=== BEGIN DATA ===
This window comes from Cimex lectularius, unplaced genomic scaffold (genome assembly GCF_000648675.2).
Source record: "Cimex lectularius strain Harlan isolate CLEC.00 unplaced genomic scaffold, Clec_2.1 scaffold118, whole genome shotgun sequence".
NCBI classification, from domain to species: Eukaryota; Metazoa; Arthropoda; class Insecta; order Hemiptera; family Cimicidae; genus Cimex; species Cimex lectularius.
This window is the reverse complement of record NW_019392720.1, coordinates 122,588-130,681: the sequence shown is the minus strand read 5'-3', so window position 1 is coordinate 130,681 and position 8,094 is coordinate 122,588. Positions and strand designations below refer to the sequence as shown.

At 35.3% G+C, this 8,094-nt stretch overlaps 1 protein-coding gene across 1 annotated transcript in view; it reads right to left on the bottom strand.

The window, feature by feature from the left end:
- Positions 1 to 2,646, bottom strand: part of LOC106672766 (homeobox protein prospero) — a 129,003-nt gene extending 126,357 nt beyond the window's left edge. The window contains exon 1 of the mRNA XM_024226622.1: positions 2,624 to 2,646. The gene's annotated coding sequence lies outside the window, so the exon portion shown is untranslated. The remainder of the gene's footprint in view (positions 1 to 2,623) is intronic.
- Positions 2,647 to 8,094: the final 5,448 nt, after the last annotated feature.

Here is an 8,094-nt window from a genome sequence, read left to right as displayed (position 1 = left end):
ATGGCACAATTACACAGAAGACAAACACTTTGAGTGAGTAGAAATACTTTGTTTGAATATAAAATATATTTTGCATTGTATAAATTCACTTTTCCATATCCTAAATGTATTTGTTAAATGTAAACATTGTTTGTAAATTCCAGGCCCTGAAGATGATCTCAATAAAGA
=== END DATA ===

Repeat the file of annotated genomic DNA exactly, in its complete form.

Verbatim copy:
This window comes from Cimex lectularius, unplaced genomic scaffold (genome assembly GCF_000648675.2).
Source record: "Cimex lectularius strain Harlan isolate CLEC.00 unplaced genomic scaffold, Clec_2.1 scaffold118, whole genome shotgun sequence".
NCBI classification, from domain to species: Eukaryota; Metazoa; Arthropoda; class Insecta; order Hemiptera; family Cimicidae; genus Cimex; species Cimex lectularius.
This window is the reverse complement of record NW_019392720.1, coordinates 122,588-130,681: the sequence shown is the minus strand read 5'-3', so window position 1 is coordinate 130,681 and position 8,094 is coordinate 122,588. Positions and strand designations below refer to the sequence as shown.

At 35.3% G+C, this 8,094-nt stretch overlaps 1 protein-coding gene across 1 annotated transcript in view; it reads right to left on the bottom strand.

The window, feature by feature from the left end:
- Positions 1 to 2,646, bottom strand: part of LOC106672766 (homeobox protein prospero) — a 129,003-nt gene extending 126,357 nt beyond the window's left edge. The window contains exon 1 of the mRNA XM_024226622.1: positions 2,624 to 2,646. The gene's annotated coding sequence lies outside the window, so the exon portion shown is untranslated. The remainder of the gene's footprint in view (positions 1 to 2,623) is intronic.
- Positions 2,647 to 8,094: the final 5,448 nt, after the last annotated feature.

Here is an 8,094-nt window from a genome sequence, read left to right as displayed (position 1 = left end):
ATGGCACAATTACACAGAAGACAAACACTTTGAGTGAGTAGAAATACTTTGTTTGAATATAAAATATATTTTGCATTGTATAAATTCACTTTTCCATATCCTAAATGTATTTGTTAAATGTAAACATTGTTTGTAAATTCCAGGCCCTGAAGATGATCTCAATAAAGA